how blue light affects sleep

Blue light and bedtimes: tips for better sleep in a hyperconnected world

Are you struggling to get a good night’s sleep in our hyperconnected world? It’s no surprise, given the constant exposure to blue light emitted by our electronic devices. This blue light can wreak havoc on our sleep patterns by suppressing the production of melatonin, the hormone that regulates sleep. 

Sleep is essential for our overall health and well-being. However, the increasing use of technology, such as smartphones and tablets, has made it harder for us to get a good night’s sleep. The blue light emitted by these devices can interfere with our body’s natural sleep-wake cycle, known as the circadian rhythm. This can lead to difficulty falling asleep, staying asleep, and ultimately, feeling tired and groggy during the day.

But don’t worry, there are simple tips you can follow to ensure better sleep and wake up feeling refreshed.

Understanding blue light

Did you know that the average person spends about 10 hours a day in front of screens? That’s a staggering amount of time in a hyperconnected world where blue light from devices like smartphones, tablets, and laptops is constantly bombarding us.

But what does this mean for our sleep?

Blue light, the type of light emitted by these devices, has been shown to disrupt our sleep patterns. It suppresses the production of melatonin, the hormone that regulates our sleep-wake cycle, making it harder for us to fall asleep at night. When we are exposed to blue light at night, it tricks our brains into thinking it’s still daytime, making it harder for us to fall asleep. This can lead to poor sleep quality and even insomnia in some cases.

Moreover, the negative effects of blue light go beyond just sleep. Studies have linked excessive blue light exposure to a range of health issues, including eye strain, headaches, and even an increased risk of certain diseases like obesity, diabetes, and cardiovascular problems.

In order to mitigate the negative effects of blue light on our sleep and overall health, it’s important to limit our exposure to digital devices, especially in the evening before bedtime. This can be done by using apps or settings that reduce the blue light emitted by our screens, wearing blue light-blocking glasses, or simply taking regular breaks from screen time.

By being mindful of our exposure to blue light, we can improve our sleep quality and maintain a healthier lifestyle in this hyperconnected world.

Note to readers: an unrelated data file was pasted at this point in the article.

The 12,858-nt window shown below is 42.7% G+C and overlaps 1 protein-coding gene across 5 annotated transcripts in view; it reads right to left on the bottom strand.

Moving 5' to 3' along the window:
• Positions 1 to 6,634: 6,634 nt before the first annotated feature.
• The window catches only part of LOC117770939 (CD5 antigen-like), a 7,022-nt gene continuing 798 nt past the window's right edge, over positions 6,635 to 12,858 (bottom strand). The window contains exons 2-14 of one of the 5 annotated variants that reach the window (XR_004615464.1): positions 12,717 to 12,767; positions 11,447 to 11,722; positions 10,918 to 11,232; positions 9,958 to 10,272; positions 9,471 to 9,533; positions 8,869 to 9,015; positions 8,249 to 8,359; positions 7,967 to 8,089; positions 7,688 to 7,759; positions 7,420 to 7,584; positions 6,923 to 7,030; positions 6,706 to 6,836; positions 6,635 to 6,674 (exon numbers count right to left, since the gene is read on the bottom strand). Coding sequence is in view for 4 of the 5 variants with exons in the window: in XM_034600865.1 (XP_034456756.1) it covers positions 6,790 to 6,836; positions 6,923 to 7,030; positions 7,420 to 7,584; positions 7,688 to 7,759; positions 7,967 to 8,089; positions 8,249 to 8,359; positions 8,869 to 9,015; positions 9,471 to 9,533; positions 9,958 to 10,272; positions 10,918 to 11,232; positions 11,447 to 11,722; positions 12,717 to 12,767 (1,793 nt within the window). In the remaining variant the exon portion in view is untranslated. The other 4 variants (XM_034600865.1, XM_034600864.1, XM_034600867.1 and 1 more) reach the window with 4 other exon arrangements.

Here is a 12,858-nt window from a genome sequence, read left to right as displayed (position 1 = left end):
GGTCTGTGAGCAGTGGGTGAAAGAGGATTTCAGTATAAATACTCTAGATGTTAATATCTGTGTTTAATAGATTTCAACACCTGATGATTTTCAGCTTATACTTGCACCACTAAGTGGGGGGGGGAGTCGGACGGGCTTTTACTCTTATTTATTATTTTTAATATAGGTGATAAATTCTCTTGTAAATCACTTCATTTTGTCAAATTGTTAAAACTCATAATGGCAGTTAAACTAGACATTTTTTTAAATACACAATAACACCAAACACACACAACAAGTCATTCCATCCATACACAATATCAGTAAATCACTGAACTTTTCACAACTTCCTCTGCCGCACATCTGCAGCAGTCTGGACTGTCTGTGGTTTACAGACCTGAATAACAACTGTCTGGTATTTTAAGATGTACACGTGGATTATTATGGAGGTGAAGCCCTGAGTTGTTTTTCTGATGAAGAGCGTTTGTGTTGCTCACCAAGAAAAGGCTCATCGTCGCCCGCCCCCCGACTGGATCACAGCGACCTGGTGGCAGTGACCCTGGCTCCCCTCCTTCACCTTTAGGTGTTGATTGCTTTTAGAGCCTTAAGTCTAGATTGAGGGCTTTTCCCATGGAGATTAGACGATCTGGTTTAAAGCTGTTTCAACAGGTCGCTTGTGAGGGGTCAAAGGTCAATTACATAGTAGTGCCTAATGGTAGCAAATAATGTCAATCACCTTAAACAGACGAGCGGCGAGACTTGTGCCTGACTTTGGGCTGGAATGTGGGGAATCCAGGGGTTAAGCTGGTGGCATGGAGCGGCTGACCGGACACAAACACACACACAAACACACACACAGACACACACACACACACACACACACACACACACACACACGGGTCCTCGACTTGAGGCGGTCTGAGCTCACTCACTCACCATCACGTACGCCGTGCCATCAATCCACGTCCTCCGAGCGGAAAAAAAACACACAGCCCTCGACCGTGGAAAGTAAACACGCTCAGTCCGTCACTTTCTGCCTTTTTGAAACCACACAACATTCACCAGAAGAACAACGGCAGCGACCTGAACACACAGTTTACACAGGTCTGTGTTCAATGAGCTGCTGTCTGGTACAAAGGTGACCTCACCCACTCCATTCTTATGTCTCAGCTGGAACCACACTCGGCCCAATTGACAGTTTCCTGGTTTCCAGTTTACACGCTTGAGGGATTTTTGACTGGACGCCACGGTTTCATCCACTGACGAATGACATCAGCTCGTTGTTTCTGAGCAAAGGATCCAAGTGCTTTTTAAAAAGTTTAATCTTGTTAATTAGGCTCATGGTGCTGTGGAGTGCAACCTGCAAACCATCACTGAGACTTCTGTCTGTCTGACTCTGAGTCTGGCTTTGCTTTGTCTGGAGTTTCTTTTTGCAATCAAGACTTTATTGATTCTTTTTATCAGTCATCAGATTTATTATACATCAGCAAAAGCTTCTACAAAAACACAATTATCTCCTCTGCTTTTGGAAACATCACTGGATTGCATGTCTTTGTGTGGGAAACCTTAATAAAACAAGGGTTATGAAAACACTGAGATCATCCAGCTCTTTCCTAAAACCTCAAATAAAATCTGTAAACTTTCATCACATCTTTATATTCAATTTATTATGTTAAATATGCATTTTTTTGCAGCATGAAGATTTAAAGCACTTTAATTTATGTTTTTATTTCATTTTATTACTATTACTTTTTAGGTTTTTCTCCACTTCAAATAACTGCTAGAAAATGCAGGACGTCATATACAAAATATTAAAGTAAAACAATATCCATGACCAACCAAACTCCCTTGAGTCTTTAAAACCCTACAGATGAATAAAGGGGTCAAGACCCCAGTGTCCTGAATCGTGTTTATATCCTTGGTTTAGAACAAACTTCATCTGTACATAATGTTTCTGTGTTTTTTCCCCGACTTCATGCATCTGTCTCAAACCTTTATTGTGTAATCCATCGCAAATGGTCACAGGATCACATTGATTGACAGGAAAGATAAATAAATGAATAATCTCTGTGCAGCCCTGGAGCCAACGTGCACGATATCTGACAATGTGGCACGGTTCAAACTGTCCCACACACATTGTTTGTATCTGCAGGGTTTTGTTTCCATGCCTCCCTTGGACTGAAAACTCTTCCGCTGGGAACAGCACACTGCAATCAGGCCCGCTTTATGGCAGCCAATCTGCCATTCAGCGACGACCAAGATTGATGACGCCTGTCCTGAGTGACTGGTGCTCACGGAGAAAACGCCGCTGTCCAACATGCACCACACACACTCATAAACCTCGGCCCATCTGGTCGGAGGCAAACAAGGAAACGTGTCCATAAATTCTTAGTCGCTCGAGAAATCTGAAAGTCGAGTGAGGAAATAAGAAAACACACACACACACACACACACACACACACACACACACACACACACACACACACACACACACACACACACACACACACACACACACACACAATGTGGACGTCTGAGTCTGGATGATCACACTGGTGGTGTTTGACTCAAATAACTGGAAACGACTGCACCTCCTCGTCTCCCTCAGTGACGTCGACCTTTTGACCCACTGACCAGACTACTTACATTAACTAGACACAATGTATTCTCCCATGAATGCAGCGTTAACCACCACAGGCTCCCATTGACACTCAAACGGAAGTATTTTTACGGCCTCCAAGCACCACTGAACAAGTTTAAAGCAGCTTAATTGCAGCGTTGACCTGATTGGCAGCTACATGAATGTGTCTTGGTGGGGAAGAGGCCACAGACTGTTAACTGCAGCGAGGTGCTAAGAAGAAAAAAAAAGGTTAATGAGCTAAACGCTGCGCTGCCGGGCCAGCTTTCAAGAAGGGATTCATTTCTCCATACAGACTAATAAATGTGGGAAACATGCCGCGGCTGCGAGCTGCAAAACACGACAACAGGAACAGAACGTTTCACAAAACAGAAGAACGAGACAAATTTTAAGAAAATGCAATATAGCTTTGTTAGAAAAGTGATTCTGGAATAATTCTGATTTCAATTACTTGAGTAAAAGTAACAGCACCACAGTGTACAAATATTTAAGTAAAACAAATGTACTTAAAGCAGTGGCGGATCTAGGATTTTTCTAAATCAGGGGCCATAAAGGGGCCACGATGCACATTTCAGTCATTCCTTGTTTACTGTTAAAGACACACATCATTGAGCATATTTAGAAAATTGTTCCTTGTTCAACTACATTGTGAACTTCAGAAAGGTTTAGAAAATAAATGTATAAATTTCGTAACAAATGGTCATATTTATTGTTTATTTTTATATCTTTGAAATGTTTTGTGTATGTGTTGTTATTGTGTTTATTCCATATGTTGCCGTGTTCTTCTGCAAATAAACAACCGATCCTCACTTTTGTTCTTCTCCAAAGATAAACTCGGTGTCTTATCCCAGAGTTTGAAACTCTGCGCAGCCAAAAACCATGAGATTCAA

a close-up of a person's face wearing glasses

How blue light affects sleep

Surrounded by the glowing screens that dominate our lives, it’s crucial to understand how the flickering digital world can disrupt our precious sleep.

Blue light has the power to suppress the production of melatonin in our brains, which is the chemical that regulates our sleepiness and sleep cycles. You might have experienced this yourself, feeling less sleepy even though it’s late at night after using devices. 

When we expose ourselves to blue light, especially in the evening hours, our brain gets tricked into thinking it’s still daytime. This can have a significant impact on our ability to fall asleep and stay asleep at night.

Blue light, which can be found in sunlight and electronic devices like LED screens, fluorescent lights, and computer monitors, can have a significant impact on your sleep. Here’s how:

Sleep-wake cycle disruption

When you’re exposed to blue light, it messes with the hormone that controls your sleep and wake-up routine. So, when you’re exposed to too much blue light, your body produces less melatonin, making it hard for you to fall asleep and stay asleep at night. This can lead to restless nights and feeling tired during the day. To improve your sleep, try to reduce blue light exposure before bedtime, especially from electronic devices like phones and computers. Creating a relaxing bedtime routine and a comfortable sleep environment can also help promote better sleep.

a woman lying in bed while using phone

Circadian rhythm alteration

Your body naturally follows a 24-hour cycle called the circadian rhythm. This rhythm helps regulate various bodily processes, including when you feel awake and when you feel tired. Light exposure plays a big role in keeping this rhythm on track. However, when you’re exposed to blue light at night, it can disrupt your circadian rhythm. This means your body may struggle to maintain a consistent sleep schedule, and you might find it harder to fall asleep at the right time. To help keep your circadian rhythm in check, try to limit your exposure to blue light during the evening hours. You can also expose yourself to natural light during the day to help regulate your body’s internal clock.